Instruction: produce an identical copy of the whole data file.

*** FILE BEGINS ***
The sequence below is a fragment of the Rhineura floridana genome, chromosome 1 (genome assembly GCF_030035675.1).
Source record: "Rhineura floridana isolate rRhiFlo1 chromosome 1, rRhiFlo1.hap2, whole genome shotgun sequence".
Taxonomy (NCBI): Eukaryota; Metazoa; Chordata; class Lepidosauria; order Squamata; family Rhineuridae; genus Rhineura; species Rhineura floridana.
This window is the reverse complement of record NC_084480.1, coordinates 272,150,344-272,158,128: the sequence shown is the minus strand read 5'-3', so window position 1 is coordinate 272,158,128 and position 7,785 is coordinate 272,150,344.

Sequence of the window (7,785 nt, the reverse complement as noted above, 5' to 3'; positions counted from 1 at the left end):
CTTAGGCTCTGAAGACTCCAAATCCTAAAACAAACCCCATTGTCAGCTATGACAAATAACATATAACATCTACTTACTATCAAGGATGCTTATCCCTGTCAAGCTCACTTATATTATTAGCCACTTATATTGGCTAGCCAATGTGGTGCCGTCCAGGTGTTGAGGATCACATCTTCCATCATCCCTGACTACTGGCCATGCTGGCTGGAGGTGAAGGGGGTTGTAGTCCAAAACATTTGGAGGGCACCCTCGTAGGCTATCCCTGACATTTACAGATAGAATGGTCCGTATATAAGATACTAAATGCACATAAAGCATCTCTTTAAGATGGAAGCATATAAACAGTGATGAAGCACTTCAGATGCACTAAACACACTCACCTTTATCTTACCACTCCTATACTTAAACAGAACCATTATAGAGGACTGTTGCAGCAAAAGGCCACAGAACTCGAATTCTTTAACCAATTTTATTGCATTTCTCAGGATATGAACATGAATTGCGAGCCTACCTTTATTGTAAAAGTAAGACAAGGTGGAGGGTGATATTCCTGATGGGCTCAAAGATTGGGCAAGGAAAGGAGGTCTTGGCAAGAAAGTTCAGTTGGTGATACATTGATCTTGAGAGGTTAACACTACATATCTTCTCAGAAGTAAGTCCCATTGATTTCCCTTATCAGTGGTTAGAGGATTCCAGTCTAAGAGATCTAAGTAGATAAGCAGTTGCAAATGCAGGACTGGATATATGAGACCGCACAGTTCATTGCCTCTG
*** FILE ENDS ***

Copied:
The sequence below is a fragment of the Rhineura floridana genome, chromosome 1 (genome assembly GCF_030035675.1).
Source record: "Rhineura floridana isolate rRhiFlo1 chromosome 1, rRhiFlo1.hap2, whole genome shotgun sequence".
Taxonomy (NCBI): Eukaryota; Metazoa; Chordata; class Lepidosauria; order Squamata; family Rhineuridae; genus Rhineura; species Rhineura floridana.
This window is the reverse complement of record NC_084480.1, coordinates 272,150,344-272,158,128: the sequence shown is the minus strand read 5'-3', so window position 1 is coordinate 272,158,128 and position 7,785 is coordinate 272,150,344.

Sequence of the window (7,785 nt, the reverse complement as noted above, 5' to 3'; positions counted from 1 at the left end):
CTTAGGCTCTGAAGACTCCAAATCCTAAAACAAACCCCATTGTCAGCTATGACAAATAACATATAACATCTACTTACTATCAAGGATGCTTATCCCTGTCAAGCTCACTTATATTATTAGCCACTTATATTGGCTAGCCAATGTGGTGCCGTCCAGGTGTTGAGGATCACATCTTCCATCATCCCTGACTACTGGCCATGCTGGCTGGAGGTGAAGGGGGTTGTAGTCCAAAACATTTGGAGGGCACCCTCGTAGGCTATCCCTGACATTTACAGATAGAATGGTCCGTATATAAGATACTAAATGCACATAAAGCATCTCTTTAAGATGGAAGCATATAAACAGTGATGAAGCACTTCAGATGCACTAAACACACTCACCTTTATCTTACCACTCCTATACTTAAACAGAACCATTATAGAGGACTGTTGCAGCAAAAGGCCACAGAACTCGAATTCTTTAACCAATTTTATTGCATTTCTCAGGATATGAACATGAATTGCGAGCCTACCTTTATTGTAAAAGTAAGACAAGGTGGAGGGTGATATTCCTGATGGGCTCAAAGATTGGGCAAGGAAAGGAGGTCTTGGCAAGAAAGTTCAGTTGGTGATACATTGATCTTGAGAGGTTAACACTACATATCTTCTCAGAAGTAAGTCCCATTGATTTCCCTTATCAGTGGTTAGAGGATTCCAGTCTAAGAGATCTAAGTAGATAAGCAGTTGCAAATGCAGGACTGGATATATGAGACCGCACAGTTCATTGCCTCTG